As I understand it, for our purposes a language is more or less defined by its implementation. That's one of the reasons why a program like Vim can also be "language". You just count keystrokes instead of bytes.
But consider the case of Haskell with its standard compiler + interpreter of ghc/ghci.
Let's say I have found a solution for a question that I could write in its own file as
import Data.ACME g=filter(`elem`"+-*/") f=((someAcmeFunction.g)+).g
The details are not important. I can compile this program in ghc or I can run it in ghci. The actions needed to load and execute the file are not counted towards the score. But in general practice - and I feel like that is supported by Unnamed Functions in Code Golf, it is also acceptable to present the solution as
import Data.ACME g=filter(`elem`"+-*/") ((someAcmeFunction.g)+).g
Notice that I saved two bytes by not giving the last function a name. I can not run this solution in one part. The first two lines must be loaded from a file while the last one must be run interactively. It can not even be supplied as a parameter if it needs to get some input. Still - this seems to be accepted practice. Now let's take this a step further.
:m +Data.ACME let g=filter(`elem`"+-*/") ((someAcmeFunction.g)+).g
This is what I would do in a fully interactive session. The interactive import saves some
bytes keystrokes, but the interactive definition adds some back. Still, sometimes I might save a bit.
I could also combine both approaches differently
g=filter(`elem`"+-*/") :m +Data.ACME ((someAcmeFunction.g)+).g
One line to be loaded, two to be run interactively.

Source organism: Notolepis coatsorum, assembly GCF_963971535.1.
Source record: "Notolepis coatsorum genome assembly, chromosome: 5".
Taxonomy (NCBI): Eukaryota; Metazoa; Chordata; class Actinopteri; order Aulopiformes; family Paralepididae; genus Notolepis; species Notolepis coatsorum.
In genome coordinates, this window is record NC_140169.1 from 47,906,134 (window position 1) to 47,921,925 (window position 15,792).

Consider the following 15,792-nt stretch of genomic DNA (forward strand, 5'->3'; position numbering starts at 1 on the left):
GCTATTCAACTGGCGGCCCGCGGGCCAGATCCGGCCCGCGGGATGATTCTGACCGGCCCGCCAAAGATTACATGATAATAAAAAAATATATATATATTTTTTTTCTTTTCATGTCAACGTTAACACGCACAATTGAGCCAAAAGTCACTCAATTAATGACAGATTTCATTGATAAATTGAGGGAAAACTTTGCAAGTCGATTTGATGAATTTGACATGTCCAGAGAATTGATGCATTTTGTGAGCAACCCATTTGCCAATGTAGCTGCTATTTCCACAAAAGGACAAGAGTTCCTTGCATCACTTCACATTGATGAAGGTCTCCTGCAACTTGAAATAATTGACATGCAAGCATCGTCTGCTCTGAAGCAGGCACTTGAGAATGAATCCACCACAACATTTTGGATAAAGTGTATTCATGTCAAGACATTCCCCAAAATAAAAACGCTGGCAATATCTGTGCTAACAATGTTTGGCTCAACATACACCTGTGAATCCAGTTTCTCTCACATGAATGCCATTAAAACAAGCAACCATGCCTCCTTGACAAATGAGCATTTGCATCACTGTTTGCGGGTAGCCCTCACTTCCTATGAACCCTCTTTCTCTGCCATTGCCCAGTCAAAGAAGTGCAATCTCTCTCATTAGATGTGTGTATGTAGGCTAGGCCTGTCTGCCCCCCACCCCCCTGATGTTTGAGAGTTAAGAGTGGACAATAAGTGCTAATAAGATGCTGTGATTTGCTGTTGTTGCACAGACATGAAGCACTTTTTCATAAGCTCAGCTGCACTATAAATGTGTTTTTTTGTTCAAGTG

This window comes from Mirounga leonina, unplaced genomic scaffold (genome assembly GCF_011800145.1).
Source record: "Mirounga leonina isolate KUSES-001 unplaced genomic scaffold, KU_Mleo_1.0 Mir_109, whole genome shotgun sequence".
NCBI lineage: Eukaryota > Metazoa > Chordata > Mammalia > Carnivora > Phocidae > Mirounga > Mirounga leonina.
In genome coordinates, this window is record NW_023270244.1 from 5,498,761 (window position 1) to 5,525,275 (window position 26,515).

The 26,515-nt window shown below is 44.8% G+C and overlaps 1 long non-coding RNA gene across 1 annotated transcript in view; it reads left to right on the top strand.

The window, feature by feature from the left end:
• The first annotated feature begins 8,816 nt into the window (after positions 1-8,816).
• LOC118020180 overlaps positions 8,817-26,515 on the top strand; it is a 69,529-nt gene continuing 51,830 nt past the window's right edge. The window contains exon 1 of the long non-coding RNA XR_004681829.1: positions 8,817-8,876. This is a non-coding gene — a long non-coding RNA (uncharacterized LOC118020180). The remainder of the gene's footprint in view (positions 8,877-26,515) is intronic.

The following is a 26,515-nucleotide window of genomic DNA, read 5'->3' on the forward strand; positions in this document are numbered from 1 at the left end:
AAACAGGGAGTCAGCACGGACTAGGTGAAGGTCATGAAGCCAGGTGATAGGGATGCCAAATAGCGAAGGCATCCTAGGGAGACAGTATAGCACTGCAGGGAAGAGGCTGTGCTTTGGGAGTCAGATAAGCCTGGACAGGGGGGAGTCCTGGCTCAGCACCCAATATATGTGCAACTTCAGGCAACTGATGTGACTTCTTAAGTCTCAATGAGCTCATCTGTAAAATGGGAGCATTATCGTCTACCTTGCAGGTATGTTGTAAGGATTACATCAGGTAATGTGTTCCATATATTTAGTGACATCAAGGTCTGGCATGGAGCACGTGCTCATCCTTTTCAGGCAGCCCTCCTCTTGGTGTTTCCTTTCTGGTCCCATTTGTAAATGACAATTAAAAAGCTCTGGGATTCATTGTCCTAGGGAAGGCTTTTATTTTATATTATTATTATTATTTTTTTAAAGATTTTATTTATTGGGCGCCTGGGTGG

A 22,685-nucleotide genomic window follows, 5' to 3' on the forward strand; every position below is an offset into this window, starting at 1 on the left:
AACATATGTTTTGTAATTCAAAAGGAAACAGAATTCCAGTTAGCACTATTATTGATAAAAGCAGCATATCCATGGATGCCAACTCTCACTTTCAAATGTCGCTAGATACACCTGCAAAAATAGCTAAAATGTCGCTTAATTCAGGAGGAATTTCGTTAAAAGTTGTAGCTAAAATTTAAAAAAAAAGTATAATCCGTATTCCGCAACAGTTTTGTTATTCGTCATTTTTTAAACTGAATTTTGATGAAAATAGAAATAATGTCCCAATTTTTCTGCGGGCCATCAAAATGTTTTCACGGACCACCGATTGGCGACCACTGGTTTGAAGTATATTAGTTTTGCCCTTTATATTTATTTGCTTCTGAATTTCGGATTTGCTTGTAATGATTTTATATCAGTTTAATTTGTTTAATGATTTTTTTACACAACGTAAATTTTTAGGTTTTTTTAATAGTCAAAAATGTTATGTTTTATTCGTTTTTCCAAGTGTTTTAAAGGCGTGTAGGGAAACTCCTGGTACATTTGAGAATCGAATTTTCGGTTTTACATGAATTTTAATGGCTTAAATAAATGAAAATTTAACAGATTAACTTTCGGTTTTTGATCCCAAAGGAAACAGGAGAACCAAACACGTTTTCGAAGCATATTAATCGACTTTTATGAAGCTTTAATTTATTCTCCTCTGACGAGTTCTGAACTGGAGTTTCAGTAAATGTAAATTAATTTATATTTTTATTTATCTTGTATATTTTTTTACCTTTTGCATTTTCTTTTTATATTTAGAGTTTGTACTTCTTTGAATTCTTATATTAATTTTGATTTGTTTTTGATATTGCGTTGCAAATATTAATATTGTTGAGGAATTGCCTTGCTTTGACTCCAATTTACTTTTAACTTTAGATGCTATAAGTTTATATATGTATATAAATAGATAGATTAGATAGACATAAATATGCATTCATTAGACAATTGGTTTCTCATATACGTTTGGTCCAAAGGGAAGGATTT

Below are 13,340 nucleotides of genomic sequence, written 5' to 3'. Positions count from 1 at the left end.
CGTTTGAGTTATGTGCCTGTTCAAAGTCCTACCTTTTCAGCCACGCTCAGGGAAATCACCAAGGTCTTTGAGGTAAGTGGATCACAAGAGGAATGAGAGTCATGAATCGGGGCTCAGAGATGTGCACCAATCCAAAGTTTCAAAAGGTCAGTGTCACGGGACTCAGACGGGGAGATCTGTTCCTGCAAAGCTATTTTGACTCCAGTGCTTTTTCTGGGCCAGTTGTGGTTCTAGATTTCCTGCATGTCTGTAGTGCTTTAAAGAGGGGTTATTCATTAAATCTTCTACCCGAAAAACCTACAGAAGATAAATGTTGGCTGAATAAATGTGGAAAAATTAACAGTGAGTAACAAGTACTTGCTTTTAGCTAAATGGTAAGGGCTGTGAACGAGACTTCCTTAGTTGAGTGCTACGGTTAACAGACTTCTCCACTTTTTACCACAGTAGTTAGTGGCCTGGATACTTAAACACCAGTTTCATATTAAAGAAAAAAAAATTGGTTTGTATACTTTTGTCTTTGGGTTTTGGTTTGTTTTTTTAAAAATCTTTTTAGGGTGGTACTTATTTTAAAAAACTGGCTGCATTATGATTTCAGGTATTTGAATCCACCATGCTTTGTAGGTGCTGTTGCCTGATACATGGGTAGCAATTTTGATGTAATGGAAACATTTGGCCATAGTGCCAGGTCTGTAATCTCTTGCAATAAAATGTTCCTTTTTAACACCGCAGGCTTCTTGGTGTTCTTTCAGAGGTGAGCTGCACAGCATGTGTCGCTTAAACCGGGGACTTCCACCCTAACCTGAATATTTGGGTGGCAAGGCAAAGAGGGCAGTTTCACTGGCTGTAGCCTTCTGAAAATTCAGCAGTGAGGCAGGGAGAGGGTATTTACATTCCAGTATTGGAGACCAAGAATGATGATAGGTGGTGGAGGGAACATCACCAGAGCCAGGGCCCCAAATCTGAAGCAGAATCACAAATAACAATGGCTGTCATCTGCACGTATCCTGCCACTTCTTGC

All this doesn't feel right because I'm hiding some interactions. But if I have to load a file or select a codepage before running my program, that's interactions, too, and we accept those. Where does the "wrongness" start? It's not a new topic, but On "interactive" answers and other special conditions did not provide the answers I am looking for.
So I feel like the answer has to do with this: I'm only partially programming in Haskell!
:m is not a Haskell command but a ghci one. I could as well start using
:def to define my own commands or
:! to run system commands. Yet this is only a natural extension of accepting plain function definitions as solutions.
So is the build environment a different "language"?
A huge part of this question is answered in When is code that requires a REPL acceptable?, so thanks for making me aware of it. I leave this question open in the hope of finding a more defined separation than there.
The general consensus in comments to the other question seems to be that both the language and the REPL are indeed separate languages. At the same time, elements of the REPL are acceptable in a "pure-language"-answer if they are not "significant". I think I have demonstrated how blurry the area between both can be. At the same time, I have not seen many REPL-solutions "in the wild", so maybe there's an unspoken dislike of them - possibly because of that blurriness. (Or is it just that they require less creativity?)
So, what is "significant"? It's probably impossible to define clear rules like "66.7% of the code must be outside the REPL" - but maybe there are some softer guidelines one could follow?
Feel free to close this question as a dupe if you think such discussions are fruitless or should be left for the historians after we have had more time to form our culture. ;)